I haven't ran in over a year. I'm not an avid runner and I don't like running competitively. To me running is a time to be outside, move my body and clear my mind.
Last August my foot started hurting when I ran. I don't know why. I don't remember injuring it, but it started hurting. The physical therapist side of me said I needed to stop running and let it heal. The side of me that wants to be fit and in shape had a hard time with that, but I eventually listened.
I never thought it would be an entire year before I ran again.
During that time I worked on my ankle strength and stability. I worked on my glute and hip strength and stability. I compared my left sided strength to my right side and no matter how hard I worked my left side never equaled my right in strength and stability.
Here is one exercise I worked on often. You can see I am not good at it on either leg in this video!
Here is the same exercise a few weeks later. I got a little better at it!
Being a physical therapist this really bothered me. No matter how often I exercised for rehabilitation of that ankle specifically it just didn't get better. So I did not run for an entire year, but I did other forms of exercise. I swam, surfed, lifted weights, did the elliptical, did the rowing machine and played volleyball. Sometimes after playing a volleyball game my ankle would be sore, but it would go away by the next day.
The point of this is as an athlete or a person who likes fitness one needs to have many movement options available. I worry about my patients who only do one form of exercise. Eventually that can lead to overuse injuries and then they have nothing else they love to do.
I try to give my patients who have injuries or pain as many possibilities of exercise that are safe for them as possible. I try to minimize the number of activities that I say they cannot do, and usually it is more like don't do that right now while you are healing. I have rarely told someone they can never return to a certain activity that they love, and I think that is an important quality to look for in a physical therapist. Look for someone who will listen to what is wrong with your body at the moment and listen to what you love to do and find as many ways to say yes to movement for you and as few no's as possible. The job of the physical therapist is to get you moving better, so if you go to a PT who tells you not to do anything you probably need to find a new PT ASAP!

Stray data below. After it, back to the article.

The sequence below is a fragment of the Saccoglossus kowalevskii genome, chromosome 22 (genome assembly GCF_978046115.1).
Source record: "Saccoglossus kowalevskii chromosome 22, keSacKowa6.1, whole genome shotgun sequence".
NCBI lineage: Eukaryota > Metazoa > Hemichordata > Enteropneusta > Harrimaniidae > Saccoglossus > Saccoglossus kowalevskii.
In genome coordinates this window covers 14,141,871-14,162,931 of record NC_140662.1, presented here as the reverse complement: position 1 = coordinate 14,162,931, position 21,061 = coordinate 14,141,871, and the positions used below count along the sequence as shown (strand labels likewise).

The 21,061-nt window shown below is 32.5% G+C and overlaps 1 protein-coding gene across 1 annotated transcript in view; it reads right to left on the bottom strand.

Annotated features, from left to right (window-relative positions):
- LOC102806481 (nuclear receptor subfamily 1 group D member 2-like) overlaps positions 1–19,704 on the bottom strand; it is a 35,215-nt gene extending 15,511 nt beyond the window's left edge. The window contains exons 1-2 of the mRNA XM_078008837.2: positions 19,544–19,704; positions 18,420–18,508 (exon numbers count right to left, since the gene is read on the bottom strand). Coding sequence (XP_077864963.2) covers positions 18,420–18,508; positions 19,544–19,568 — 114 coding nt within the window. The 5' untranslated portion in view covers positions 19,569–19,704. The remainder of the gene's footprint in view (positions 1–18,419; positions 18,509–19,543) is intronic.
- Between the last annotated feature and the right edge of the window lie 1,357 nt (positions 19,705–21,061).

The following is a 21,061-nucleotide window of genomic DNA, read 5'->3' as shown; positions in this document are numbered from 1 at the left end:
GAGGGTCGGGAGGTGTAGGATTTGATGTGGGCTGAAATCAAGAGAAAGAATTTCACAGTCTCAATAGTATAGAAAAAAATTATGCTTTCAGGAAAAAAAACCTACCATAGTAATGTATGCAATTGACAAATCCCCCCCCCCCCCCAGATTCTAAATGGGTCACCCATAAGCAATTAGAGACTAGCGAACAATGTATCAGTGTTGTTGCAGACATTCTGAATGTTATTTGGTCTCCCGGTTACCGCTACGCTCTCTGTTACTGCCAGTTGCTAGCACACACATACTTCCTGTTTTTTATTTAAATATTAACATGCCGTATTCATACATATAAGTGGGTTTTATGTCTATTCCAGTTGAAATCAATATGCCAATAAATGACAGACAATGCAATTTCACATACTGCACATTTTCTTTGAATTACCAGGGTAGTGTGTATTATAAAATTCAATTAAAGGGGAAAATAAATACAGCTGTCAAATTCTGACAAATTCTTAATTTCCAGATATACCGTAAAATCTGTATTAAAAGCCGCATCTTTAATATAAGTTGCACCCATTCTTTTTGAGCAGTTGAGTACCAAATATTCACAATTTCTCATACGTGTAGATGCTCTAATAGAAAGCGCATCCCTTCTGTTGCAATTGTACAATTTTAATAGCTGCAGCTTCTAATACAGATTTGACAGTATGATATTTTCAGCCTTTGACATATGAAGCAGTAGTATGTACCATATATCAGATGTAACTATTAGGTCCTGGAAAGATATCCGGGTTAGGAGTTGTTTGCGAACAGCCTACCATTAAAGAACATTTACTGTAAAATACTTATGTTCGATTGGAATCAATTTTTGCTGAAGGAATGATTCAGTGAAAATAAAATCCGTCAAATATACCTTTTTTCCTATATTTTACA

Today was my first day of running in over a year. It was slow and short and I was ok with that. I probably only ran 1.5 miles in 20 minutes and then my body started to ache and I stopped. I probably will only run 1-2x/week for a few months and slowly increase my mileage. I enjoyed the late summer morning air and solitude of running in the morning. Then my foot was a little sore and I had to wear tennis shoes to work to have support to my feet.
The moral of the story is listen to your body and give it time to heal. Implement the proper recovery strategies and find the appropriate people to help you along that path. Get rid of the extremists who either tell you not to do any activity or who tell you to push through the pain. Listen to your body. It will tell you what it needs.
It is also important to have a variety of activities you like to do to keep active. That way if one has to be put on hold for a time you will have other options. Again find people who support and respect your healing process and who won't encourage or pressure you to push through the pain or discomfort.
If you need guidance with healing a specific injury reach out and schedule something in person or online with me or your local physical therapist.
Here is the link to another blog I wrote about running injuries if you want more tips on how to prevent or fix your running injury.